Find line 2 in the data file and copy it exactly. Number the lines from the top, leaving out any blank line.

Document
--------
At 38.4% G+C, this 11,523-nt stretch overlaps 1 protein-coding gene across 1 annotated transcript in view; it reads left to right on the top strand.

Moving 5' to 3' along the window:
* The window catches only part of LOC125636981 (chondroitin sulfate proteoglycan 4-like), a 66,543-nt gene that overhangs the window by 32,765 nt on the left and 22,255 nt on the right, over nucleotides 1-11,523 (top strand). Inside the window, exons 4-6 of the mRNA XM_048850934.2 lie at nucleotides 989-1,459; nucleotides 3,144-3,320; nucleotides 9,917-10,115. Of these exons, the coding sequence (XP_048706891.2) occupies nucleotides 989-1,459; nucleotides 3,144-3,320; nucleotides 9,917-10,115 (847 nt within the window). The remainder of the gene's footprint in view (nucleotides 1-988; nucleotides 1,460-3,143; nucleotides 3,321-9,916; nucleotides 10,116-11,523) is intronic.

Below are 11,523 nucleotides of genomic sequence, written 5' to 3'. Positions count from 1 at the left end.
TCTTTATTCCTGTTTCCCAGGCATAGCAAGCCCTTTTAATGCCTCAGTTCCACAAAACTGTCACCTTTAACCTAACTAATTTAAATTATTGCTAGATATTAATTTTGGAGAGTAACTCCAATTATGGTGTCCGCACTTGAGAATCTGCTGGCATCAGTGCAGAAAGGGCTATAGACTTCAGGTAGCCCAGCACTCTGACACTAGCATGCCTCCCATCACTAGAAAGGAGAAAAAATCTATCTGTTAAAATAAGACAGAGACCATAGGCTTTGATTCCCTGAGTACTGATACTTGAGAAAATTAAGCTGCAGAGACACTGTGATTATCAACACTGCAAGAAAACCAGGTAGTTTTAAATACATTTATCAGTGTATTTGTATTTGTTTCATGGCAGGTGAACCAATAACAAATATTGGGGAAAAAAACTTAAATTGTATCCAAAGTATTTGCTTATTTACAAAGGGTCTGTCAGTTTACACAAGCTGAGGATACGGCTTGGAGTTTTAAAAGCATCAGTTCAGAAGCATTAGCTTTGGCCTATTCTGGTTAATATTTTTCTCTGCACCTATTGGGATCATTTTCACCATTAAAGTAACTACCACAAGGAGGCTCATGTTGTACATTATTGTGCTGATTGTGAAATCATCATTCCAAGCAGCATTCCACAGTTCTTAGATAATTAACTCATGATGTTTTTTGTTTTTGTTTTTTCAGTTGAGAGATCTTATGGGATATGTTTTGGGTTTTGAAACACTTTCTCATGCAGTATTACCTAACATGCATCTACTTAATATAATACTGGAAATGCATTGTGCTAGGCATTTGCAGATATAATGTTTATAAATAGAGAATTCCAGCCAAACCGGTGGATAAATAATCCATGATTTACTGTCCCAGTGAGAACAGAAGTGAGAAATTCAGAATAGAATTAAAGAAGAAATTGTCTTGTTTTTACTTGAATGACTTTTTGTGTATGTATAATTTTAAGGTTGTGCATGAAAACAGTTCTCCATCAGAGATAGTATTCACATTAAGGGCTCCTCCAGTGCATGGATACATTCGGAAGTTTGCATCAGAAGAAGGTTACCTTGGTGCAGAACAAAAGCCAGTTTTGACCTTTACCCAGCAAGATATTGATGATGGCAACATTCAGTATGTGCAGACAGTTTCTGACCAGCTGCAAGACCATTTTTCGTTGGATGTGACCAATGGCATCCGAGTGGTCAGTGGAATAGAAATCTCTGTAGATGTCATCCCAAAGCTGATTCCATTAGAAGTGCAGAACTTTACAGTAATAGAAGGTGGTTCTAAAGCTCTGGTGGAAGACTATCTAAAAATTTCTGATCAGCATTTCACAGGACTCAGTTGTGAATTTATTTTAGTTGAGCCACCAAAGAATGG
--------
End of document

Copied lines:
Moving 5' to 3' along the window: